The Daily News follows up on the housing guarantees, gets quotes out of FCR, ESDC, and ACORN, lets them off easy
The article, headlined Weaker plan to finance Bruce Ratner's Atlantic Yards housing project, was posted today though, I'm told, was actually in the paper Friday.
The article begins:
The final version of a state plan for developer Bruce Ratner's Atlantic Yards project weakened guarantees that promised affordable housing would get necessary funding, new documents show.
Ratner has pledged to build 2,250 units of affordable housing as part of the proposed Nets arena and 16-tower project, but critics have questioned whether he'll ever come through.
A draft of the plan, obtained under the Freedom of Information Law by the blog Atlantic Yards Report, promises state and city affordable housing subsidies to fund those units.
"City actions include approval of funding . . . for affordable housing bond financing," an April 2006 draft of the General Project Plan states. "The State would also . . . provide funding for affordable housing bond financing."
Those paragraphs were deleted in later drafts. The current plan says the affordable housing is "expected" to be paid for with tax-exempt bonds from city and state housing programs.
Actually, it wasn't the final version that weakened guarantees; those guarantees were discarded in the spring of 2006, before the General Project Plan.
The Daily News queried Forest City Ratner's affordable housing partner:
ACORN director and Atlantic Yards backer Bertha Lewis said she wished public officials would stop "mucking about" with the plans, but expressed confidence all the promised apartments would get built.
"Bruce Ratner's never wavered," she said. "I never look for anybody else to ensure these guarantees. We look directly to the developer to ensure the guarantees."
That's bogus. The Affordable Housing Memorandum of Understanding (MOU) ACORN signed required Lewis to publicly support the project. Forest City Ratner has bailed out ACORN with $1.5 million in grants and a loan.
Then consider that, in the March 2006 report ACORN prepared called Sweetheart Development: Gentrification and Resegregation in Downtown Brooklyn, ACORN specifically looked to government, not developers:
ACORN holds that any developer seeking tax abatements should be required to make at least 30% of new housing units affordable, and to tier this affordable housing for different income levels, ensuring that units are affordable, at 30% of household income, for all low- and moderate-income families.
As for Ratner not wavering, well, remember that the developer originally promised that 900 of the 2250 affordable apartments be go to moderate-income people earning 50%-100% of the Area Median Income (or AMI) but quickly switched the configuration, with only 450 units going to moderate-income people and 900 aimed at the middle-class, earning above the AMI.
How would the affordable housing guarantee in the Community Benefits Agreement (CBA) be enforced? The CBA provides for binding arbitration, as well as the opportunity to go to court to enforce the agreement.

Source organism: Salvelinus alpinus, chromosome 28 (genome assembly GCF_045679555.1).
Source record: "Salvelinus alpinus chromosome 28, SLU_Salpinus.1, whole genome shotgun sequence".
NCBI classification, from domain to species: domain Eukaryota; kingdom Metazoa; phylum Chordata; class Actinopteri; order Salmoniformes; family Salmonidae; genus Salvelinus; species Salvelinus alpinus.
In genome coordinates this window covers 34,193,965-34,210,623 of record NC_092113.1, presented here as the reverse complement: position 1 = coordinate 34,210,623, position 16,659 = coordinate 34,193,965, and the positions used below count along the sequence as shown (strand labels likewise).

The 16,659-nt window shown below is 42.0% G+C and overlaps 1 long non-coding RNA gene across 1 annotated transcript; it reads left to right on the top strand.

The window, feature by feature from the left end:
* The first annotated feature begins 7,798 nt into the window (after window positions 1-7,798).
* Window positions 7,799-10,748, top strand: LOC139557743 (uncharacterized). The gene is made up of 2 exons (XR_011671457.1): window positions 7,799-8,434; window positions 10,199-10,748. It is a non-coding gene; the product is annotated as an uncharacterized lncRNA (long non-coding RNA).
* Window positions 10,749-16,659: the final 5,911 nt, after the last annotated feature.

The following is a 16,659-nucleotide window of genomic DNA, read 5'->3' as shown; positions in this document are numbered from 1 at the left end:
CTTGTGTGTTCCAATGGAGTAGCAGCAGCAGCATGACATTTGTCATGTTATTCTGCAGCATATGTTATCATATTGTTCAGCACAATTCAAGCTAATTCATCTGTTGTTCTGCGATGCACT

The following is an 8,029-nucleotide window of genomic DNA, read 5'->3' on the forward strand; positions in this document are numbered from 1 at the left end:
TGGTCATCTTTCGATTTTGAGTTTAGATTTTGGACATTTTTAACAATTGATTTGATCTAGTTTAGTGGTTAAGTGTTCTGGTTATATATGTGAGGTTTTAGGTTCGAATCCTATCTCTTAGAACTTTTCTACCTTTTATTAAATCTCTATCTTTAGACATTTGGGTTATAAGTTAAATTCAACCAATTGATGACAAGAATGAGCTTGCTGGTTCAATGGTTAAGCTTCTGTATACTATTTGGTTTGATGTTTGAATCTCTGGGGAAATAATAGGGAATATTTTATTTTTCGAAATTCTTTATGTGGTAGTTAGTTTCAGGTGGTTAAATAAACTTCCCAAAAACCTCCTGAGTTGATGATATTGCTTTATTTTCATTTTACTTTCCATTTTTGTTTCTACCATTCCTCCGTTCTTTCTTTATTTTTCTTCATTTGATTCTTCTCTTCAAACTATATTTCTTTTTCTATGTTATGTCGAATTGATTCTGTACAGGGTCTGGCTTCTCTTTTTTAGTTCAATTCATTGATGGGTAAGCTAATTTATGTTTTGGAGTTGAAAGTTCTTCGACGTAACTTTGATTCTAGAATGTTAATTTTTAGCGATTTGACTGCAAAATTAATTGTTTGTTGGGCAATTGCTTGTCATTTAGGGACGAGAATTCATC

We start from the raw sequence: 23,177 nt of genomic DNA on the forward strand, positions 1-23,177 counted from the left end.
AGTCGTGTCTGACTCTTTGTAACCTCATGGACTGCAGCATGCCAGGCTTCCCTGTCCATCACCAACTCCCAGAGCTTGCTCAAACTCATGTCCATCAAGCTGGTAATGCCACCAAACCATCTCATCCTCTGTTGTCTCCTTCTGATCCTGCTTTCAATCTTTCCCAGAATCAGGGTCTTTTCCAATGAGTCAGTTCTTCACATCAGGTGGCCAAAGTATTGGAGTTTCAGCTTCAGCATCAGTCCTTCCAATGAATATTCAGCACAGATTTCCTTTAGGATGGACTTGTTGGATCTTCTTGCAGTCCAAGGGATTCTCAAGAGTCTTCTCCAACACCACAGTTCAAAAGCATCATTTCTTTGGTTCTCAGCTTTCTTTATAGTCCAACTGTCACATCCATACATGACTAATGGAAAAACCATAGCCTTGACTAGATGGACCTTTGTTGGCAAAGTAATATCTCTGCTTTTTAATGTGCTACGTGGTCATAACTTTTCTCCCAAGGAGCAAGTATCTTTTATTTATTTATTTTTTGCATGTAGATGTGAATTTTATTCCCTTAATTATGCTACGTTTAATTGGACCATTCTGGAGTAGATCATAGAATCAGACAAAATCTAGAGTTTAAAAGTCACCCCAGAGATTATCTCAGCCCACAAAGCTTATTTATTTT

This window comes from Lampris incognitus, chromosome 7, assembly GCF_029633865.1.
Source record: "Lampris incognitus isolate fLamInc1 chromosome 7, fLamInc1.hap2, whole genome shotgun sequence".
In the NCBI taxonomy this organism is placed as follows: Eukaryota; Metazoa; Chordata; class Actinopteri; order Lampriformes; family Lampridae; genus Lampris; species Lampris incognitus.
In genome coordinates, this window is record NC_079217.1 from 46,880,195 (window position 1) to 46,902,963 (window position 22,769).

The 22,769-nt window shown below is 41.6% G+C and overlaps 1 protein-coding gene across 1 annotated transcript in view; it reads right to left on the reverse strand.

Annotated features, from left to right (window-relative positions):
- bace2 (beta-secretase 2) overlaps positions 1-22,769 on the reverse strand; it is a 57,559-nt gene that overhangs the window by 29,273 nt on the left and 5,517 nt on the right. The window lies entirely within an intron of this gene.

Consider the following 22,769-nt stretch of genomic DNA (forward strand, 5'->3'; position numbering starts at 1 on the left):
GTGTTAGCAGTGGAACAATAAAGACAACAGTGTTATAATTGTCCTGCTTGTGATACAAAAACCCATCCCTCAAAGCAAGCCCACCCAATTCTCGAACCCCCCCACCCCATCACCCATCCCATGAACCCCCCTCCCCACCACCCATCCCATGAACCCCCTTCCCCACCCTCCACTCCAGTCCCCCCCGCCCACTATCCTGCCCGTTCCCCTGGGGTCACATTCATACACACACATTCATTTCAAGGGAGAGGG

Given ACORN's unwillingness to challenge Forest City Ratner, it's highly unlikely they'd go to court, and, should the developer cite the lack of housing subsidies, ACORN may just not have a case.
Checking with the ESDC
The Daily News asked the ESDC and the developer about the housing and their answers were reminiscent of that old Marx Brothers line, "Who you gonna believe, me or your own eyes?"
Empire State Development Corp. spokesman Warner Johnston couldn't say why the language in the plan was changed, but said the agency "remains committed to developing affordable housing with our partners at Forest City Ratner."
Forest City Ratner spokesman Joe DePlasco said: "The General Project Plan and the modified General Project Plan both include the affordable housing component and the developer remains 100% committed to what was agreed to."
These statements may not be false, but they're not very meaningful. The General Project Plan (GPP) may include the affordable housing component, but it does not enforce it. Nor is the approval of the GPP contingent in part on the availability of housing subsidies, as the early draft suggested.
The article closes:
In an e-mail also obtained by Atlantic Yards Report, ESDC counsel Steve Matlin acknowledged there's no guarantee that funding will be available - but said that's Ratner's problem.
"Forest City will take the risk that adequate housing programs are in effect," he wrote. "The bottom line is that the affordable housing requirements do not go away if housing benefits are inadequate or are not available."
Actually, the State Funding Agreement gives the developer an out. In other words, current documentation suggests that the requirements are not enforceable.
Also missed in this article: there's no evidence that the state considered the availability of housing bonds when approving the project with an "anticipated" ten-year buildout, and there's no evidence that such bonds would be available. In other words, the promises of 2250 subsidized, "affordable" units over a decade just can't be believed.